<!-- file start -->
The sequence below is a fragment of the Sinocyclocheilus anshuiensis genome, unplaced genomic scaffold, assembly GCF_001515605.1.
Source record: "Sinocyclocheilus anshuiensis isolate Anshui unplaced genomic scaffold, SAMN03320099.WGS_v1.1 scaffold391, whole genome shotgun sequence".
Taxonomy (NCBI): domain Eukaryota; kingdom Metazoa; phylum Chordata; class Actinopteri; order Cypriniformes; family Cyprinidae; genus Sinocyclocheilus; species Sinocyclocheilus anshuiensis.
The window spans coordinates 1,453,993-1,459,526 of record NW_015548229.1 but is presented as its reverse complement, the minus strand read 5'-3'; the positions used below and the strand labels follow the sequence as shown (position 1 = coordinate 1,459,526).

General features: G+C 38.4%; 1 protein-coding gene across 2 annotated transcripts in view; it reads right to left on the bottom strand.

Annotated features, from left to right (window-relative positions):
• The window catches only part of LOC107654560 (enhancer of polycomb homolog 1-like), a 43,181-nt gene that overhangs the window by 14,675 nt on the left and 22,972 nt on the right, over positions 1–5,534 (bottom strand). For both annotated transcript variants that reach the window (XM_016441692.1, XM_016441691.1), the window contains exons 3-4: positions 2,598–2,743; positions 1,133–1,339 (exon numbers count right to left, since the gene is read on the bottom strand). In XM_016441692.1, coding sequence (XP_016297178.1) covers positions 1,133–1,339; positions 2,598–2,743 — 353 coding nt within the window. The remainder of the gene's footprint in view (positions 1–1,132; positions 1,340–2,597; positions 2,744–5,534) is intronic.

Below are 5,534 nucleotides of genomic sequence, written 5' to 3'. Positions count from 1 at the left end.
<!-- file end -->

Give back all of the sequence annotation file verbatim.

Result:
The sequence below is a fragment of the Sinocyclocheilus anshuiensis genome, unplaced genomic scaffold, assembly GCF_001515605.1.
Source record: "Sinocyclocheilus anshuiensis isolate Anshui unplaced genomic scaffold, SAMN03320099.WGS_v1.1 scaffold391, whole genome shotgun sequence".
Taxonomy (NCBI): domain Eukaryota; kingdom Metazoa; phylum Chordata; class Actinopteri; order Cypriniformes; family Cyprinidae; genus Sinocyclocheilus; species Sinocyclocheilus anshuiensis.
The window spans coordinates 1,453,993-1,459,526 of record NW_015548229.1 but is presented as its reverse complement, the minus strand read 5'-3'; the positions used below and the strand labels follow the sequence as shown (position 1 = coordinate 1,459,526).

General features: G+C 38.4%; 1 protein-coding gene across 2 annotated transcripts in view; it reads right to left on the bottom strand.

Annotated features, from left to right (window-relative positions):
• The window catches only part of LOC107654560 (enhancer of polycomb homolog 1-like), a 43,181-nt gene that overhangs the window by 14,675 nt on the left and 22,972 nt on the right, over positions 1–5,534 (bottom strand). For both annotated transcript variants that reach the window (XM_016441692.1, XM_016441691.1), the window contains exons 3-4: positions 2,598–2,743; positions 1,133–1,339 (exon numbers count right to left, since the gene is read on the bottom strand). In XM_016441692.1, coding sequence (XP_016297178.1) covers positions 1,133–1,339; positions 2,598–2,743 — 353 coding nt within the window. The remainder of the gene's footprint in view (positions 1–1,132; positions 1,340–2,597; positions 2,744–5,534) is intronic.

Below are 5,534 nucleotides of genomic sequence, written 5' to 3'. Positions count from 1 at the left end.